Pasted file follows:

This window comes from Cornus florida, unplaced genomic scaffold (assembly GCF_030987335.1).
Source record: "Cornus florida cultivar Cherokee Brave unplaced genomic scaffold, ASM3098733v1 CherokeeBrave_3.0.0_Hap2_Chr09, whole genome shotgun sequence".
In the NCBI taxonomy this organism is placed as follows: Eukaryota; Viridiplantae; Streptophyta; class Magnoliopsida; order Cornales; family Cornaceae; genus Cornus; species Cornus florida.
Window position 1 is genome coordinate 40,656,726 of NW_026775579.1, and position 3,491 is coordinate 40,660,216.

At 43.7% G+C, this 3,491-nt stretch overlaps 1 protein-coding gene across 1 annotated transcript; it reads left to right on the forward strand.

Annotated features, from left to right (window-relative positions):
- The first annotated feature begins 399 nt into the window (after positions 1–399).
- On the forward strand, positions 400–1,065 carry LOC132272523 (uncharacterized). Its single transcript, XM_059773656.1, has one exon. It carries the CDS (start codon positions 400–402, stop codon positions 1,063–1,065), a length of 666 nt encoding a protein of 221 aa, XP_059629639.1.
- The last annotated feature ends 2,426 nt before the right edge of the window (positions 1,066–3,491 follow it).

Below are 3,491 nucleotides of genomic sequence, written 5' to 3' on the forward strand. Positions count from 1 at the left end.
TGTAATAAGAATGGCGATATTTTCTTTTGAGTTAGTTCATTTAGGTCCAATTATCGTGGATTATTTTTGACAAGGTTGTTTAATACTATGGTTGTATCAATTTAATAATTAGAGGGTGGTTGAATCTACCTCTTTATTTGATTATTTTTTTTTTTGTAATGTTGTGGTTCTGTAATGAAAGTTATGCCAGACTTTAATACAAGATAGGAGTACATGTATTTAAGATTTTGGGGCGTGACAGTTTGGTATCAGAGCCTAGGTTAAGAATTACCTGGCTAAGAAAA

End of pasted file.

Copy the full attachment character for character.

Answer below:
This window comes from Cornus florida, unplaced genomic scaffold (assembly GCF_030987335.1).
Source record: "Cornus florida cultivar Cherokee Brave unplaced genomic scaffold, ASM3098733v1 CherokeeBrave_3.0.0_Hap2_Chr09, whole genome shotgun sequence".
In the NCBI taxonomy this organism is placed as follows: Eukaryota; Viridiplantae; Streptophyta; class Magnoliopsida; order Cornales; family Cornaceae; genus Cornus; species Cornus florida.
Window position 1 is genome coordinate 40,656,726 of NW_026775579.1, and position 3,491 is coordinate 40,660,216.

At 43.7% G+C, this 3,491-nt stretch overlaps 1 protein-coding gene across 1 annotated transcript; it reads left to right on the forward strand.

Annotated features, from left to right (window-relative positions):
- The first annotated feature begins 399 nt into the window (after positions 1–399).
- On the forward strand, positions 400–1,065 carry LOC132272523 (uncharacterized). Its single transcript, XM_059773656.1, has one exon. It carries the CDS (start codon positions 400–402, stop codon positions 1,063–1,065), a length of 666 nt encoding a protein of 221 aa, XP_059629639.1.
- The last annotated feature ends 2,426 nt before the right edge of the window (positions 1,066–3,491 follow it).

Below are 3,491 nucleotides of genomic sequence, written 5' to 3' on the forward strand. Positions count from 1 at the left end.
TGTAATAAGAATGGCGATATTTTCTTTTGAGTTAGTTCATTTAGGTCCAATTATCGTGGATTATTTTTGACAAGGTTGTTTAATACTATGGTTGTATCAATTTAATAATTAGAGGGTGGTTGAATCTACCTCTTTATTTGATTATTTTTTTTTTTGTAATGTTGTGGTTCTGTAATGAAAGTTATGCCAGACTTTAATACAAGATAGGAGTACATGTATTTAAGATTTTGGGGCGTGACAGTTTGGTATCAGAGCCTAGGTTAAGAATTACCTGGCTAAGAAAA